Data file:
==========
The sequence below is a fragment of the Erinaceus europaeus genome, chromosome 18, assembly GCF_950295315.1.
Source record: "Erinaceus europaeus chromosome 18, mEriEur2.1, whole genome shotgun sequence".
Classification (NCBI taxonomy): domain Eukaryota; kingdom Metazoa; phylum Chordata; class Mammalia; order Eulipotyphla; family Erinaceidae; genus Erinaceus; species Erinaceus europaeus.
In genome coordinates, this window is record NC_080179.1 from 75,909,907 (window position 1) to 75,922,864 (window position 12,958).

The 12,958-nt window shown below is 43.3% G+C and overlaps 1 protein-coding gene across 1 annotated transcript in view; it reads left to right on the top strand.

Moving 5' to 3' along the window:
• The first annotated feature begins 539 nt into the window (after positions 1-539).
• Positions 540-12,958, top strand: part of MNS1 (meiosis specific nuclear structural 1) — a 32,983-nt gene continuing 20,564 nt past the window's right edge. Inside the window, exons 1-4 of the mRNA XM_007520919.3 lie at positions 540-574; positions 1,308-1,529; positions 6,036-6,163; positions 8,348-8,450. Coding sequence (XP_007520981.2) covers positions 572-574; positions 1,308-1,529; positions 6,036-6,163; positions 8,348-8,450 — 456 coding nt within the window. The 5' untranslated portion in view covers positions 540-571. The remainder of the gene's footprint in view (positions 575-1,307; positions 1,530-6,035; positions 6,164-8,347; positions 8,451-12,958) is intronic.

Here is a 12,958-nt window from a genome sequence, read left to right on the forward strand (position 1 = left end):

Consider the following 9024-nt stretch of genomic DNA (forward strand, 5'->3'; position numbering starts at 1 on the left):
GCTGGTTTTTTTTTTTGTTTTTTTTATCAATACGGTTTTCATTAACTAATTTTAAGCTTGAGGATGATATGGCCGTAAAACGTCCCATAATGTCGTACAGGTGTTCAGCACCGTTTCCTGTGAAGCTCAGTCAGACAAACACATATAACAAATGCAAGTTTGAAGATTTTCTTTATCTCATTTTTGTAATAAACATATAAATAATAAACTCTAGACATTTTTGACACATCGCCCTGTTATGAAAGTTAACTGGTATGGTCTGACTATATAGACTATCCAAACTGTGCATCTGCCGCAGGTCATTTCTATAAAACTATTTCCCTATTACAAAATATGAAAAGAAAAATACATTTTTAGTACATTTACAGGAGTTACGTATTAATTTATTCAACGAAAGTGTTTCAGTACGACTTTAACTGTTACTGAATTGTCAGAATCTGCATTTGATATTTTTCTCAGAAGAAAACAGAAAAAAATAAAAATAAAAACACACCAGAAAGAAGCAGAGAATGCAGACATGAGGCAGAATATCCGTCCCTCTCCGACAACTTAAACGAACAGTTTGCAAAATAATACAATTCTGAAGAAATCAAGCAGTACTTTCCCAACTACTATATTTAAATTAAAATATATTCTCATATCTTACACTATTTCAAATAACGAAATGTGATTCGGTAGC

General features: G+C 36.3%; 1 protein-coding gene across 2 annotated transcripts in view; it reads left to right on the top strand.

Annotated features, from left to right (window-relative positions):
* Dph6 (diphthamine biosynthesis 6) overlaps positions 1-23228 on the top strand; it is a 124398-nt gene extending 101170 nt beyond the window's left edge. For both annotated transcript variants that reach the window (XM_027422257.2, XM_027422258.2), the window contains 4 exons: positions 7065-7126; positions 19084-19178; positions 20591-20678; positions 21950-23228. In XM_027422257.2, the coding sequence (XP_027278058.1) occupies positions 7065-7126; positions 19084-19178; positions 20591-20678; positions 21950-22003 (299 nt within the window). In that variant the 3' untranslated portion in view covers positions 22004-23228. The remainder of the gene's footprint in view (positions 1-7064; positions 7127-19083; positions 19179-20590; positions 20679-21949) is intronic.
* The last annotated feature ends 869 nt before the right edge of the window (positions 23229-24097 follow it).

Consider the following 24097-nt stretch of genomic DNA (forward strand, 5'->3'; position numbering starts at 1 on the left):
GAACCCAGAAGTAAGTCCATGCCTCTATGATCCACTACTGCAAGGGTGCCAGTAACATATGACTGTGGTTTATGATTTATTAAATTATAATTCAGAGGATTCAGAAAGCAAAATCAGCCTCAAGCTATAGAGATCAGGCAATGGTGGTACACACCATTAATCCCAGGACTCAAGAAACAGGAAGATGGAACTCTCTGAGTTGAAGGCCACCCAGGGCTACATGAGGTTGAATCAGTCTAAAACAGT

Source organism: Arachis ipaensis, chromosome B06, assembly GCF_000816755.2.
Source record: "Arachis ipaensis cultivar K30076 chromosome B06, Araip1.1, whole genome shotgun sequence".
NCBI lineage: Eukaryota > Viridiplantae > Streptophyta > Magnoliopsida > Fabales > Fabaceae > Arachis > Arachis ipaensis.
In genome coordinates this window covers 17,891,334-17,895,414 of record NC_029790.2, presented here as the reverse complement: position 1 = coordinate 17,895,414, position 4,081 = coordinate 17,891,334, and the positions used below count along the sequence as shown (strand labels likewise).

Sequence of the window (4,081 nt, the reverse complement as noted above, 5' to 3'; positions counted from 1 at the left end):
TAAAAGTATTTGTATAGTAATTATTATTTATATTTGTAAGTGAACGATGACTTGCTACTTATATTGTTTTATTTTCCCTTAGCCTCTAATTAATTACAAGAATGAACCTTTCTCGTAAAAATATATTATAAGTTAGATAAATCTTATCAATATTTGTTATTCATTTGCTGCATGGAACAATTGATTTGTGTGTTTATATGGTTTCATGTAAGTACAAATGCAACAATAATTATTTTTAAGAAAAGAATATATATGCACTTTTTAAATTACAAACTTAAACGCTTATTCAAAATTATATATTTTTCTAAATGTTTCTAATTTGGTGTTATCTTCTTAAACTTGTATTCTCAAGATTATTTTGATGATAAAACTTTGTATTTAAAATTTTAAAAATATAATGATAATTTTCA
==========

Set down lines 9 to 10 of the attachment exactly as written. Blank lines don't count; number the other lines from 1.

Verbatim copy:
Here is a 12,958-nt window from a genome sequence, read left to right on the forward strand (position 1 = left end):

Consider the following 9024-nt stretch of genomic DNA (forward strand, 5'->3'; position numbering starts at 1 on the left):